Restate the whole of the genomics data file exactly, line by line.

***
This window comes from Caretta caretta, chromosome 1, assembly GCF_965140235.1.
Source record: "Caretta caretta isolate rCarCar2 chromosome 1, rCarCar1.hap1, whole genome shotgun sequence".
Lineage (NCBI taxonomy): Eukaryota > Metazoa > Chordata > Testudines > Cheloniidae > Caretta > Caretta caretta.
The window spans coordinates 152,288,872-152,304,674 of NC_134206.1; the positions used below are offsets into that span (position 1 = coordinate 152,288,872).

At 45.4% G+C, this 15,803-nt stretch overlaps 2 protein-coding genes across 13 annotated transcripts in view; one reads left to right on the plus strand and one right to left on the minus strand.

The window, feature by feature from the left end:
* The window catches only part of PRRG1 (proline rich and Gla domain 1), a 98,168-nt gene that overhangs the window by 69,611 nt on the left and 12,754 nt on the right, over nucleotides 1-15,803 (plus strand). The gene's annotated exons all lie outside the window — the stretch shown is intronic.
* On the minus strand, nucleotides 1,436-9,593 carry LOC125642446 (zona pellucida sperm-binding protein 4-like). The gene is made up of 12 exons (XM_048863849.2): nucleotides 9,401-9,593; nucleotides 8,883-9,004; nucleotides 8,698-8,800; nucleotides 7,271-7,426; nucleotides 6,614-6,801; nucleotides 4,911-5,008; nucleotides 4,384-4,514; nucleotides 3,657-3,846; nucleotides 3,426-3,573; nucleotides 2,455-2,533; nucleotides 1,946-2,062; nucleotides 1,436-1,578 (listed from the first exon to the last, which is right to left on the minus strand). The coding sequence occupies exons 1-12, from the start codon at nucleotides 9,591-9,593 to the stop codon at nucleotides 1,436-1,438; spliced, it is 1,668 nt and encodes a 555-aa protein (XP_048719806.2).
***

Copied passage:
This window comes from Caretta caretta, chromosome 1, assembly GCF_965140235.1.
Source record: "Caretta caretta isolate rCarCar2 chromosome 1, rCarCar1.hap1, whole genome shotgun sequence".
Lineage (NCBI taxonomy): Eukaryota > Metazoa > Chordata > Testudines > Cheloniidae > Caretta > Caretta caretta.
The window spans coordinates 152,288,872-152,304,674 of NC_134206.1; the positions used below are offsets into that span (position 1 = coordinate 152,288,872).

At 45.4% G+C, this 15,803-nt stretch overlaps 2 protein-coding genes across 13 annotated transcripts in view; one reads left to right on the plus strand and one right to left on the minus strand.

The window, feature by feature from the left end:
* The window catches only part of PRRG1 (proline rich and Gla domain 1), a 98,168-nt gene that overhangs the window by 69,611 nt on the left and 12,754 nt on the right, over nucleotides 1-15,803 (plus strand). The gene's annotated exons all lie outside the window — the stretch shown is intronic.
* On the minus strand, nucleotides 1,436-9,593 carry LOC125642446 (zona pellucida sperm-binding protein 4-like). The gene is made up of 12 exons (XM_048863849.2): nucleotides 9,401-9,593; nucleotides 8,883-9,004; nucleotides 8,698-8,800; nucleotides 7,271-7,426; nucleotides 6,614-6,801; nucleotides 4,911-5,008; nucleotides 4,384-4,514; nucleotides 3,657-3,846; nucleotides 3,426-3,573; nucleotides 2,455-2,533; nucleotides 1,946-2,062; nucleotides 1,436-1,578 (listed from the first exon to the last, which is right to left on the minus strand). The coding sequence occupies exons 1-12, from the start codon at nucleotides 9,591-9,593 to the stop codon at nucleotides 1,436-1,438; spliced, it is 1,668 nt and encodes a 555-aa protein (XP_048719806.2).